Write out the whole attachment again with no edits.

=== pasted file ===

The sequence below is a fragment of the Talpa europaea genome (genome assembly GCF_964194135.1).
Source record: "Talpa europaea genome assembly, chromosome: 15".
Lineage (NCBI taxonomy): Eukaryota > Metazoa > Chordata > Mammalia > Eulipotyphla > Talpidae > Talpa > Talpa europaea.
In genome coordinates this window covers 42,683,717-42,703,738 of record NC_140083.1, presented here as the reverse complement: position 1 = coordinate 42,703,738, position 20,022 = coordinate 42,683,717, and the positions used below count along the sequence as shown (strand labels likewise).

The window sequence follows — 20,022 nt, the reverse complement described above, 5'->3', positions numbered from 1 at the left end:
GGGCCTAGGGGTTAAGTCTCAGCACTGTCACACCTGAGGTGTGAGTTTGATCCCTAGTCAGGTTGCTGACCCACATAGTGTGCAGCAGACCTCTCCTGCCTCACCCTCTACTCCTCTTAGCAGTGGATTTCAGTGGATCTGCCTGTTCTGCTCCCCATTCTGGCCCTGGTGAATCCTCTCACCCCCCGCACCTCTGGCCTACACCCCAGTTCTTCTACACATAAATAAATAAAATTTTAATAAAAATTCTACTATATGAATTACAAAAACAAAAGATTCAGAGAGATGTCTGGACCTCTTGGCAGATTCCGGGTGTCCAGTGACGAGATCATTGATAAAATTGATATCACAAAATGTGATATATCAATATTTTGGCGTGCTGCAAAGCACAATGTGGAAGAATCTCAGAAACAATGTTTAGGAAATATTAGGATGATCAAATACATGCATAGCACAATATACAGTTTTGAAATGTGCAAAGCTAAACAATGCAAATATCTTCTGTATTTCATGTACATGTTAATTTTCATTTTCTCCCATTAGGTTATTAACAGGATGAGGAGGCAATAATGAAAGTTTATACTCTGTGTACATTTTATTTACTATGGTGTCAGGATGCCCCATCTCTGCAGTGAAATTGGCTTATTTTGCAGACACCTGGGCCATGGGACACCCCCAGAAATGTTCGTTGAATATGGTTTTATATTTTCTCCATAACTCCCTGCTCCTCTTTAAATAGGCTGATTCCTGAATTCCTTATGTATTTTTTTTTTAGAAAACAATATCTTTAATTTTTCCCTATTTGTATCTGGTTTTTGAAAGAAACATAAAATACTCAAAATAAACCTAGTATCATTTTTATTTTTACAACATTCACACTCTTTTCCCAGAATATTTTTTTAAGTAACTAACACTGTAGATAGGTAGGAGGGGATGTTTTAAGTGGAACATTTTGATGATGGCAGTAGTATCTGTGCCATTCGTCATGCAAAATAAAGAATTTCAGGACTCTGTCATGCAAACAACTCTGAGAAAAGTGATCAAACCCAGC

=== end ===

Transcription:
The sequence below is a fragment of the Talpa europaea genome (genome assembly GCF_964194135.1).
Source record: "Talpa europaea genome assembly, chromosome: 15".
Lineage (NCBI taxonomy): Eukaryota > Metazoa > Chordata > Mammalia > Eulipotyphla > Talpidae > Talpa > Talpa europaea.
In genome coordinates this window covers 42,683,717-42,703,738 of record NC_140083.1, presented here as the reverse complement: position 1 = coordinate 42,703,738, position 20,022 = coordinate 42,683,717, and the positions used below count along the sequence as shown (strand labels likewise).

The window sequence follows — 20,022 nt, the reverse complement described above, 5'->3', positions numbered from 1 at the left end:
GGGCCTAGGGGTTAAGTCTCAGCACTGTCACACCTGAGGTGTGAGTTTGATCCCTAGTCAGGTTGCTGACCCACATAGTGTGCAGCAGACCTCTCCTGCCTCACCCTCTACTCCTCTTAGCAGTGGATTTCAGTGGATCTGCCTGTTCTGCTCCCCATTCTGGCCCTGGTGAATCCTCTCACCCCCCGCACCTCTGGCCTACACCCCAGTTCTTCTACACATAAATAAATAAAATTTTAATAAAAATTCTACTATATGAATTACAAAAACAAAAGATTCAGAGAGATGTCTGGACCTCTTGGCAGATTCCGGGTGTCCAGTGACGAGATCATTGATAAAATTGATATCACAAAATGTGATATATCAATATTTTGGCGTGCTGCAAAGCACAATGTGGAAGAATCTCAGAAACAATGTTTAGGAAATATTAGGATGATCAAATACATGCATAGCACAATATACAGTTTTGAAATGTGCAAAGCTAAACAATGCAAATATCTTCTGTATTTCATGTACATGTTAATTTTCATTTTCTCCCATTAGGTTATTAACAGGATGAGGAGGCAATAATGAAAGTTTATACTCTGTGTACATTTTATTTACTATGGTGTCAGGATGCCCCATCTCTGCAGTGAAATTGGCTTATTTTGCAGACACCTGGGCCATGGGACACCCCCAGAAATGTTCGTTGAATATGGTTTTATATTTTCTCCATAACTCCCTGCTCCTCTTTAAATAGGCTGATTCCTGAATTCCTTATGTATTTTTTTTTTAGAAAACAATATCTTTAATTTTTCCCTATTTGTATCTGGTTTTTGAAAGAAACATAAAATACTCAAAATAAACCTAGTATCATTTTTATTTTTACAACATTCACACTCTTTTCCCAGAATATTTTTTTAAGTAACTAACACTGTAGATAGGTAGGAGGGGATGTTTTAAGTGGAACATTTTGATGATGGCAGTAGTATCTGTGCCATTCGTCATGCAAAATAAAGAATTTCAGGACTCTGTCATGCAAACAACTCTGAGAAAAGTGATCAAACCCAGC